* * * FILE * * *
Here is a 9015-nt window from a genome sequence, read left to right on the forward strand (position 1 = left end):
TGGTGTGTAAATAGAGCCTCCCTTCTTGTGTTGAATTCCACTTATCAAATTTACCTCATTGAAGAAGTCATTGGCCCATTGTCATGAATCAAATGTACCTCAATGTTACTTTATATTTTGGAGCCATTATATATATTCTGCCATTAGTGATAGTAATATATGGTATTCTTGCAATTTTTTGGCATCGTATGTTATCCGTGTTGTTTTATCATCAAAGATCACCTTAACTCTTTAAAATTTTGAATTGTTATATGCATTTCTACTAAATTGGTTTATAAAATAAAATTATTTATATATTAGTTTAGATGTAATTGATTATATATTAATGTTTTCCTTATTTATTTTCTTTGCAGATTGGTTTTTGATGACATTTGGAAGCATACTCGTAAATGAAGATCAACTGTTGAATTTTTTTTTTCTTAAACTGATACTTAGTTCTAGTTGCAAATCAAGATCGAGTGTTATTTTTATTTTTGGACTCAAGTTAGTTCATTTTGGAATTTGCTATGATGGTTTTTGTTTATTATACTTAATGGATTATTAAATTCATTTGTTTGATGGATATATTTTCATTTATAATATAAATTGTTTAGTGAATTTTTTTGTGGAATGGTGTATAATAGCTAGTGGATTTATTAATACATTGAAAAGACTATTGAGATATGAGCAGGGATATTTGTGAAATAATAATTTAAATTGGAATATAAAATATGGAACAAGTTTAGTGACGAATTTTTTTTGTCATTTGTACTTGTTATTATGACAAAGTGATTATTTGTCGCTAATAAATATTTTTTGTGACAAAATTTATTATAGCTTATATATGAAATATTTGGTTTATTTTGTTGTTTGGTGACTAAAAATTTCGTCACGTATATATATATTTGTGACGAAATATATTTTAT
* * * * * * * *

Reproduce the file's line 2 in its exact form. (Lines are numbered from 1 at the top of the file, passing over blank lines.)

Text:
TGGTGTGTAAATAGAGCCTCCCTTCTTGTGTTGAATTCCACTTATCAAATTTACCTCATTGAAGAAGTCATTGGCCCATTGTCATGAATCAAATGTACCTCAATGTTACTTTATATTTTGGAGCCATTATATATATTCTGCCATTAGTGATAGTAATATATGGTATTCTTGCAATTTTTTGGCATCGTATGTTATCCGTGTTGTTTTATCATCAAAGATCACCTTAACTCTTTAAAATTTTGAATTGTTATATGCATTTCTACTAAATTGGTTTATAAAATAAAATTATTTATATATTAGTTTAGATGTAATTGATTATATATTAATGTTTTCCTTATTTATTTTCTTTGCAGATTGGTTTTTGATGACATTTGGAAGCATACTCGTAAATGAAGATCAACTGTTGAATTTTTTTTTTCTTAAACTGATACTTAGTTCTAGTTGCAAATCAAGATCGAGTGTTATTTTTATTTTTGGACTCAAGTTAGTTCATTTTGGAATTTGCTATGATGGTTTTTGTTTATTATACTTAATGGATTATTAAATTCATTTGTTTGATGGATATATTTTCATTTATAATATAAATTGTTTAGTGAATTTTTTTGTGGAATGGTGTATAATAGCTAGTGGATTTATTAATACATTGAAAAGACTATTGAGATATGAGCAGGGATATTTGTGAAATAATAATTTAAATTGGAATATAAAATATGGAACAAGTTTAGTGACGAATTTTTTTTGTCATTTGTACTTGTTATTATGACAAAGTGATTATTTGTCGCTAATAAATATTTTTTGTGACAAAATTTATTATAGCTTATATATGAAATATTTGGTTTATTTTGTTGTTTGGTGACTAAAAATTTCGTCACGTATATATATATTTGTGACGAAATATATTTTAT